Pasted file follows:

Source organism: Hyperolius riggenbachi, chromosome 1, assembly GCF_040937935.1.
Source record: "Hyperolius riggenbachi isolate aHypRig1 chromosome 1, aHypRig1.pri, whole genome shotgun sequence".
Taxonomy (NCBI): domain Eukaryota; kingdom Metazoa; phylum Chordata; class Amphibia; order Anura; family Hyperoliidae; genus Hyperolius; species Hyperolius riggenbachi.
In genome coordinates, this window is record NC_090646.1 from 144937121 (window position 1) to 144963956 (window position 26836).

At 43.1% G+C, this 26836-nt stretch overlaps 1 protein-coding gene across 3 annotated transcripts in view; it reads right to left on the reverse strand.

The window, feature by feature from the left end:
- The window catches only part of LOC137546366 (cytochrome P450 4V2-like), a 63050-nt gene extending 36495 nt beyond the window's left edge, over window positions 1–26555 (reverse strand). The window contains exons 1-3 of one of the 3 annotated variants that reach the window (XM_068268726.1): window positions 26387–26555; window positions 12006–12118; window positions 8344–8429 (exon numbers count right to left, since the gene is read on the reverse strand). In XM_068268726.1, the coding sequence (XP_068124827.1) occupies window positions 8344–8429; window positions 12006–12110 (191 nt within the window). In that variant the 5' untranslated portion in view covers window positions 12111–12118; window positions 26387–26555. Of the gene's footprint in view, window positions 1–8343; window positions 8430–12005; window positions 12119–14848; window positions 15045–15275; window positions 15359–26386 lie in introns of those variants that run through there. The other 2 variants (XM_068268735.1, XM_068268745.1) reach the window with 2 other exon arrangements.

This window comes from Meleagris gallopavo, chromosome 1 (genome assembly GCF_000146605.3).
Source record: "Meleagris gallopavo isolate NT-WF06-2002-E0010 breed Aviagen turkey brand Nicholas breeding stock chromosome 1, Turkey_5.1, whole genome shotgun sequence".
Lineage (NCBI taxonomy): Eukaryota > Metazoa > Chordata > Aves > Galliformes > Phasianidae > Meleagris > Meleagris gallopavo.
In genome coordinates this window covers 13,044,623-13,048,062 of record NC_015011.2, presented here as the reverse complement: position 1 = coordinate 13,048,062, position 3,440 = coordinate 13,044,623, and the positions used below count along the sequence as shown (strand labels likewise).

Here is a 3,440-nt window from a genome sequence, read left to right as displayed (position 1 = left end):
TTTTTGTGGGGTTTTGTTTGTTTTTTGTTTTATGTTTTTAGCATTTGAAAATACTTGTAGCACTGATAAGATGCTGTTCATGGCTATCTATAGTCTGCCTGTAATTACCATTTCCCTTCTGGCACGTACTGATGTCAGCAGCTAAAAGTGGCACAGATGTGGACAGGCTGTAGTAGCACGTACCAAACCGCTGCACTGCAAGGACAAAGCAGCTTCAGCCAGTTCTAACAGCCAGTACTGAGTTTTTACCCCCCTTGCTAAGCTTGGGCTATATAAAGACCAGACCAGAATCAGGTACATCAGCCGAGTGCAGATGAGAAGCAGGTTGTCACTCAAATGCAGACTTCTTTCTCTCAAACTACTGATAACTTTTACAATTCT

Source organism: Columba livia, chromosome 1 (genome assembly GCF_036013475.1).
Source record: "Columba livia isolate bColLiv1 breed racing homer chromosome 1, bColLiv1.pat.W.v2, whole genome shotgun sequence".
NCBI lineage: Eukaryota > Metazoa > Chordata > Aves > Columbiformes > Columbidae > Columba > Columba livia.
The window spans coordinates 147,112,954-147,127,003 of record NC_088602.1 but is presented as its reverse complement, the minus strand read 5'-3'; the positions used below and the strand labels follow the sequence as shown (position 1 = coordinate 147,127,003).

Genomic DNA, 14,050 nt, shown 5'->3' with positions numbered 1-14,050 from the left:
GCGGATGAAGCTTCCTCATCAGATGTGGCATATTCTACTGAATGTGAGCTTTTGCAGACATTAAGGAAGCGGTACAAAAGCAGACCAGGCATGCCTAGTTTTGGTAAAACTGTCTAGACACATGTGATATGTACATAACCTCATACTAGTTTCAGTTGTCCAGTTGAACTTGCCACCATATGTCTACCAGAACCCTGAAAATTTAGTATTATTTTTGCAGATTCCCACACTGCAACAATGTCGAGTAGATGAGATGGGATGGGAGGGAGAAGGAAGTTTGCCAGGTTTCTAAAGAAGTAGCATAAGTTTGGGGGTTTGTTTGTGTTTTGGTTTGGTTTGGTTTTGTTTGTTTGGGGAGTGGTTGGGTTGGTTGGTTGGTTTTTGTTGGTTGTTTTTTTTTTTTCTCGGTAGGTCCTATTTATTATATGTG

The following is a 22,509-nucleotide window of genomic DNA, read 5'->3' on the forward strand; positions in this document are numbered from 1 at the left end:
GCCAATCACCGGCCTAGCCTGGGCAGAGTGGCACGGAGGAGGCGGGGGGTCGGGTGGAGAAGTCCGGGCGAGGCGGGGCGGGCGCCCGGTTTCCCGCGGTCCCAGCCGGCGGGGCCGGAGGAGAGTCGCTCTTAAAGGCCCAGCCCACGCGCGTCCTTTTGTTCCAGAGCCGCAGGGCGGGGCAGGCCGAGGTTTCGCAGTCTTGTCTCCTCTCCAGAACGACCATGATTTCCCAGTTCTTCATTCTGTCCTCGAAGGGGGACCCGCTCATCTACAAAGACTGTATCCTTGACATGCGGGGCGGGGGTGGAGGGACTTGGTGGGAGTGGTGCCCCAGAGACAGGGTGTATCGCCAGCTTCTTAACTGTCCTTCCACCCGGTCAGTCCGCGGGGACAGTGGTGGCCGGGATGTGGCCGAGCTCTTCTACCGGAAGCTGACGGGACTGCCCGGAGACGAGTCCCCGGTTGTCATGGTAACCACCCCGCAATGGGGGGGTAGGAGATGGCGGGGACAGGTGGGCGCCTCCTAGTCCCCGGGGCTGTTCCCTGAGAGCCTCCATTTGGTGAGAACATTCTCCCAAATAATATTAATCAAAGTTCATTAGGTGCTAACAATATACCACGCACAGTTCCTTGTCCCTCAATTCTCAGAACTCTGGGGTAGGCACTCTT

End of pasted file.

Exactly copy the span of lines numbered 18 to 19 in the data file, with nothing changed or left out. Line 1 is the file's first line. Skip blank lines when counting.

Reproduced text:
Genomic DNA, 14,050 nt, shown 5'->3' with positions numbered 1-14,050 from the left:
GCGGATGAAGCTTCCTCATCAGATGTGGCATATTCTACTGAATGTGAGCTTTTGCAGACATTAAGGAAGCGGTACAAAAGCAGACCAGGCATGCCTAGTTTTGGTAAAACTGTCTAGACACATGTGATATGTACATAACCTCATACTAGTTTCAGTTGTCCAGTTGAACTTGCCACCATATGTCTACCAGAACCCTGAAAATTTAGTATTATTTTTGCAGATTCCCACACTGCAACAATGTCGAGTAGATGAGATGGGATGGGAGGGAGAAGGAAGTTTGCCAGGTTTCTAAAGAAGTAGCATAAGTTTGGGGGTTTGTTTGTGTTTTGGTTTGGTTTGGTTTTGTTTGTTTGGGGAGTGGTTGGGTTGGTTGGTTGGTTTTTGTTGGTTGTTTTTTTTTTTTCTCGGTAGGTCCTATTTATTATATGTG